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A Mesa real estate agent has been found guilty of fraud and theft from a short-sale deal that netted his parents a hefty profit.
James Thorton, formerly with Desert Sunrise Realty, is facing three to more than 12 years in prison for defrauding two banks in a home sale at the end of the real estate crash, according to the Arizona Attorney General’s Office.
In 2012, Thornton had the listing on a Mesa home that the owner was facing foreclosure on. Thornton sold the house to his parent’s LLC for $580,000, when there had been other offers as high as $870,000.
Both banks approved the deal to Thornton’s parents because they weren’t aware of the higher priced offers, according to the Attorney General’s Office.
Within days of their purchase, Thornton then listed the home for $1.1 million. He sold it two months later for $1.05 million in cash.
Thornton’s real estate license became inactive on Feb. 9, according to the Arizona Department of Real Estate. He couldn’t be reached for comment.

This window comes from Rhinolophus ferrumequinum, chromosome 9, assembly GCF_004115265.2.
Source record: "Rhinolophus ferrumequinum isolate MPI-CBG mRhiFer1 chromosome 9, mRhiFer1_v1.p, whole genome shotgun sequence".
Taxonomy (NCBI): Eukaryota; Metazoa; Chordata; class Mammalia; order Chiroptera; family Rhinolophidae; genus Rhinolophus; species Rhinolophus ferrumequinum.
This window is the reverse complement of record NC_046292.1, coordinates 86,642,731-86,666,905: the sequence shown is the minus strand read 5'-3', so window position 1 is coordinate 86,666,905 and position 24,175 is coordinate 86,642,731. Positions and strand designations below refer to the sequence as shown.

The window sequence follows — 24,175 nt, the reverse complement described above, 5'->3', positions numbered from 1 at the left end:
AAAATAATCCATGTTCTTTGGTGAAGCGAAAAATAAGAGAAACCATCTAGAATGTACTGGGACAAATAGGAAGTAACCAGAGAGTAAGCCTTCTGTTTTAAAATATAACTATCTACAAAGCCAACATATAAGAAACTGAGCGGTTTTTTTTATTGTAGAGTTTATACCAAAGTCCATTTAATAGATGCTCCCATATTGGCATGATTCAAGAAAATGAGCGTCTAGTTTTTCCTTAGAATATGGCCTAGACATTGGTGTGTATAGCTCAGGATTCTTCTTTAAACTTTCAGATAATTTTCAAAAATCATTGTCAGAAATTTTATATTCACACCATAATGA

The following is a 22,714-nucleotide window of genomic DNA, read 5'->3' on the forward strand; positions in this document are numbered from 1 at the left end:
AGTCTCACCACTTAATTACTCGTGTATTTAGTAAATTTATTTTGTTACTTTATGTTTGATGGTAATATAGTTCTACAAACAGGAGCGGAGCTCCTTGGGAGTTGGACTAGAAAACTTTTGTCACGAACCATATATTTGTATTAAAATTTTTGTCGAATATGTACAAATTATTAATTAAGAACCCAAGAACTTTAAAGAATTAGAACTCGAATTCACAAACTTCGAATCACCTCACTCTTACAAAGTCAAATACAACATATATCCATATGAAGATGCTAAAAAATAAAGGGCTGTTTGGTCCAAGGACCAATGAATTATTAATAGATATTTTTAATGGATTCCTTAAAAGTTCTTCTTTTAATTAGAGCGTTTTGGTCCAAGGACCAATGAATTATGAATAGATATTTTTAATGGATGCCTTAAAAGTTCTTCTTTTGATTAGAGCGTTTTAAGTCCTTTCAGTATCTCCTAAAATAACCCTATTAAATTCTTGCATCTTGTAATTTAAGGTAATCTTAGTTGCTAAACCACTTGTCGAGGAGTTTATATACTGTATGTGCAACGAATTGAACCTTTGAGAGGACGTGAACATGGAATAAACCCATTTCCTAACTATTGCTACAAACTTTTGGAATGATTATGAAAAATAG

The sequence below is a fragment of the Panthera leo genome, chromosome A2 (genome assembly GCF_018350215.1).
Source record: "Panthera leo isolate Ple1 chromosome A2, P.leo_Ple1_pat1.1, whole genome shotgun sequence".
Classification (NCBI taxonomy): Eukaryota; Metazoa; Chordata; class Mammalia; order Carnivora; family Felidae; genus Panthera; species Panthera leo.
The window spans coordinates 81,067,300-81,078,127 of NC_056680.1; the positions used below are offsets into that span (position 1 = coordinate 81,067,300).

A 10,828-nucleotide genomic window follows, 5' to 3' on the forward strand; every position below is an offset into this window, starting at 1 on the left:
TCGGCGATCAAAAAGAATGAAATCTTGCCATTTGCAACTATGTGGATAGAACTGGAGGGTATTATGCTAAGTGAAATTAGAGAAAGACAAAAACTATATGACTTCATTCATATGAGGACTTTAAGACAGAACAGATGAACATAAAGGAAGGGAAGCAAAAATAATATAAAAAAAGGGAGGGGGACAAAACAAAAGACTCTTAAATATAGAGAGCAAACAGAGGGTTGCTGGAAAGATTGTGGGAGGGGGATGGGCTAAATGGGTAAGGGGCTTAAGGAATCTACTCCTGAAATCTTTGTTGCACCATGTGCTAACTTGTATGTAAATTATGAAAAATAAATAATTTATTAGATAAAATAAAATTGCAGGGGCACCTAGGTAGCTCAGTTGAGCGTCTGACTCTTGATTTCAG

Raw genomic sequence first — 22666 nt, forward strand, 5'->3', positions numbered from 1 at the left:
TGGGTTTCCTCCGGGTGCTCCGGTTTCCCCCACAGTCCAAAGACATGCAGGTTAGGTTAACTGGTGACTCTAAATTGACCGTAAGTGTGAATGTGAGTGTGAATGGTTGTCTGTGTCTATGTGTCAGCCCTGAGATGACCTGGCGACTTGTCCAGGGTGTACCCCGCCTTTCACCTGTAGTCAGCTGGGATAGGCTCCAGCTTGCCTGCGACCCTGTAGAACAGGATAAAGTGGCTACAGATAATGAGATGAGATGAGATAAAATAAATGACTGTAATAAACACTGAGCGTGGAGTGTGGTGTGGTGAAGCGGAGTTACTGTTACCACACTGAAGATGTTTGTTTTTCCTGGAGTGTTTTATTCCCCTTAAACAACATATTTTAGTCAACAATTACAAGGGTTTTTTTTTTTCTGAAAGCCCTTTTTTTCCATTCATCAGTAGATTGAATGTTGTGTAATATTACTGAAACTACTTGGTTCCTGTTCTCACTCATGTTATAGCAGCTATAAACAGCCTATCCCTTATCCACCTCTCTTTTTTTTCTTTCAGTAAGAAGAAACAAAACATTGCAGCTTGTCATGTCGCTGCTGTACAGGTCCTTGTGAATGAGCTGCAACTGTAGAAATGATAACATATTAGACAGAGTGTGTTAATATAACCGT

Michael Ludlow, the broker at Desert Sunrise Realty, said Thornton is no longer employed by the agency but that he testified on Thornton’s behalf.
“I wasn’t the broker of the firm then, but I think the attorney general was on a witch hunt with this investigation,” he said.
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Thornton made false statements to the banks, potential buyers and other real estate agents during the short sale to his parents, according to the state prosecutor.
To discourage buyers and devalue the home during the short sale process, Thornton misrepresented the number of rooms and bathrooms in the home, fabricated a code violation to an appraiser, and removed high-end, custom appliances from the home, according to the Attorney General’s Office.
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Short sales allow homeowners to avoid foreclosure if they can’t afford their mortgage and owe more than their house is worth. But the homeowner’s lenders must approve the deal and be guaranteed they’re receiving the highest offer.
The Attorney General’s Office said Thornton also falsely told the $1.05 million cash buyer that the reason there was a substantial gap between his parents’ purchase price and the new list price of $1.1 million was that there had been a “lien paid outside of escrow.”
A jury found Thornton guilty late last week. His sentencing is scheduled for March 16.
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